Using gold against prostate cancer: nothing is too precious to save lives!

21 August 2013

Montreal -

PRESS RELEASE                                              

Using gold against prostate cancer: nothing is too precious to save lives!

37 research projects receive a Canadian Cancer Society’s Innovation Grant

 

Quebec City, August 21, 2013 – Tiny gold particles could revolutionize the treatment of prostate cancer. This is the aim of one of the 37 research projects receiving a Canadian Cancer Society’s Innovation Grant this year. Of a total of $7 million, $2.6 million will be distributed to 13 Quebec researchers. Dr Marc-André Fortin, a CHU de Québec researcher, will receive $197,970 to test whether treatment using radioactive gold nanoparticles is more effective than conventional brachytherapy to destroy prostate tumours.


A third of prostate cancer patients are currently treated with brachytherapy in which radioactive “seeds” are directly implanted into the prostate gland to destroy the tumour through radiation. This treatment is often preferred to standard or “external” radiation therapy because it is very localized and spares healthy tissues while shortening the time spent in hospital to a day rather than a month of repeated cycles.


“Brachytherapy is a very good treatment for prostate cancer, but the radioactivity is not evenly spread,” says Dr Fortin, also a Laval University professor. The radioactivity is strong close to the seeds, but attenuates quickly for cells that are further away. So, a cancer cell that is too far from a seed can escape the treatment and trigger a recurrence of the disease.


In addition, the insertion of 80 to 100 seeds the size of rice grains into the prostate gland, an organ that is in general the size of a walnut, can cause discomfort in patients.


So, Dr Fortin’s team had the idea of using gold nanoparticles which can better homogenize the radioactivity throughout the tumour. In fact, the particles can spread throughout the tissue and the precious metal has the property of absorbing radioactivity and then transmitting new radiation. “Where this team is clearly innovative is in trying to trap gold nanoparticles in the tumour by injecting them mixed with a polymer, which solidifies when exposed to UV rays,” says Melody Enguix, research spokesperson at the Canadian Cancer Society – Quebec Division.

This combination can be used as an adjunct to the current capsules to enhance their effectiveness, or even replace them with radioactive nanoparticles. Through biomedical imaging, this research will also help confirm that nanoparticles stay trapped within the prostate gland.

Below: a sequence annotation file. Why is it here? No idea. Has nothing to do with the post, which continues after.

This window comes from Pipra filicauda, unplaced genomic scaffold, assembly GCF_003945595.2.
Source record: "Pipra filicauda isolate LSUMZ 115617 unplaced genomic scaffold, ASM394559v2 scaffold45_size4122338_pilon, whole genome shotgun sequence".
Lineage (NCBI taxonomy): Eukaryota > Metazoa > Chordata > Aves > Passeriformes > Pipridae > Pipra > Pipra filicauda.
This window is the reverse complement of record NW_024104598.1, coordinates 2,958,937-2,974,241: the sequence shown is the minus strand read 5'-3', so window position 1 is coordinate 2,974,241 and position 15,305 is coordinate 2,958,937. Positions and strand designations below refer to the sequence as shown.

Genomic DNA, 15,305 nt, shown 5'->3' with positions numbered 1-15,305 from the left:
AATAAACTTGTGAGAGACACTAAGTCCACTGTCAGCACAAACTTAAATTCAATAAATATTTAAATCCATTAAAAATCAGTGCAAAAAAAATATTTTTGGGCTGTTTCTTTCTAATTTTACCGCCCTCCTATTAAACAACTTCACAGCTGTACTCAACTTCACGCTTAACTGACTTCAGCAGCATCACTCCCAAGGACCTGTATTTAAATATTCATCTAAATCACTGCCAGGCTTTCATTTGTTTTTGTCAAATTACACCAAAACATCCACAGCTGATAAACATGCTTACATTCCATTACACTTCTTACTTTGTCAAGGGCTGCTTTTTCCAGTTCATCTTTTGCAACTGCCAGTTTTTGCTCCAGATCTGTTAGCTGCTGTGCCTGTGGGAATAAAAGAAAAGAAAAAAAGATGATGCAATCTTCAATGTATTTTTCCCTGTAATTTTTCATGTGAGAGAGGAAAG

Other projects funded in Quebec and the rest of Canada:

Personalized treatment for brain cancer

Dr Siham Sabri, researcher at the Research Institute of the McGill University Health Centre (MUHC) is working on the treatment of glioblastoma, a brain cancer with a gloomy prognosis. Patients with this disease usually receive a type of chemotherapy which is only effective for half of them. For others, a treatment that blocks the vascularization of tumours (anti-angiogenesis) is today being tested in a new clinical trial. The researcher is going to study patients’ blood samples to try and come up with a blood test that can identify patients for whom this treatment would be effective unlike standard chemotherapy. She is receiving $200,000 to conduct the research.


Hearing cancer in the blood

Dr Michael Kolios, a researcher at Ryerson University in Toronto, is working on a device to detect cancer by listening to the sounds produced by normal and abnormal blood cells. His device emits ultrasound and laser waves on drops of blood from patients and picks up the sound waves that the cells send back. In the long term, his Innovation Grant of $170,000 can help develop a futuristic tool to detect cancer by listening to veins on the surface of the body.

 

$7 million worth of Innovation Grants awarded by the CCS

The Canadian Cancer Society has announced a total of 37 new Innovation Grants today. Of these, 13 will go to Quebec researchers (that is, $2.6 million). These grants, worth more than $7 million in total, aim to ensure that new ideas which could revolutionize cancer care can be tested at time when review panels are often conservative and willing to fund fewer innovative projects. So, the grants support research projects that could revolutionize our understanding of cancer or create whole new ways of preventing, detecting, and treating it.


For 75 years, the Canadian Cancer Society has been with Canadians in the fight for life. All these years, we have been relentless in our commitment to prevent cancer, fund research and support people touched by the disease. From this foundation, we will work with Canadians to change cancer forever so fewer Canadians are diagnosed with the disease and more survive. To know more about cancer, visit our website at cancer.ca or call our Cancer Information Service at 1 888 939-3333.

 

Information:

Melody Enguix, Scientific Communication Advisor, CCS – Quebec Division

menguix@quebec.cancer.ca514 255-2455 ext 2416

 

André Beaulieu, Spokesperson and Senior Advisor, Public Relations, CCS – Quebec Division

abeaulieu@quebec.cancer.ca514 393-3444 

The Canadian Cancer Society is a national community-based organization of volunteers whose mission is the eradication of cancer and the enhancement of the quality of life of people living with cancer. When you want to know more about cancer, visit our website www.cancer.ca or call our toll-free, bilingual Cancer Information Service at 1 888 939-3333.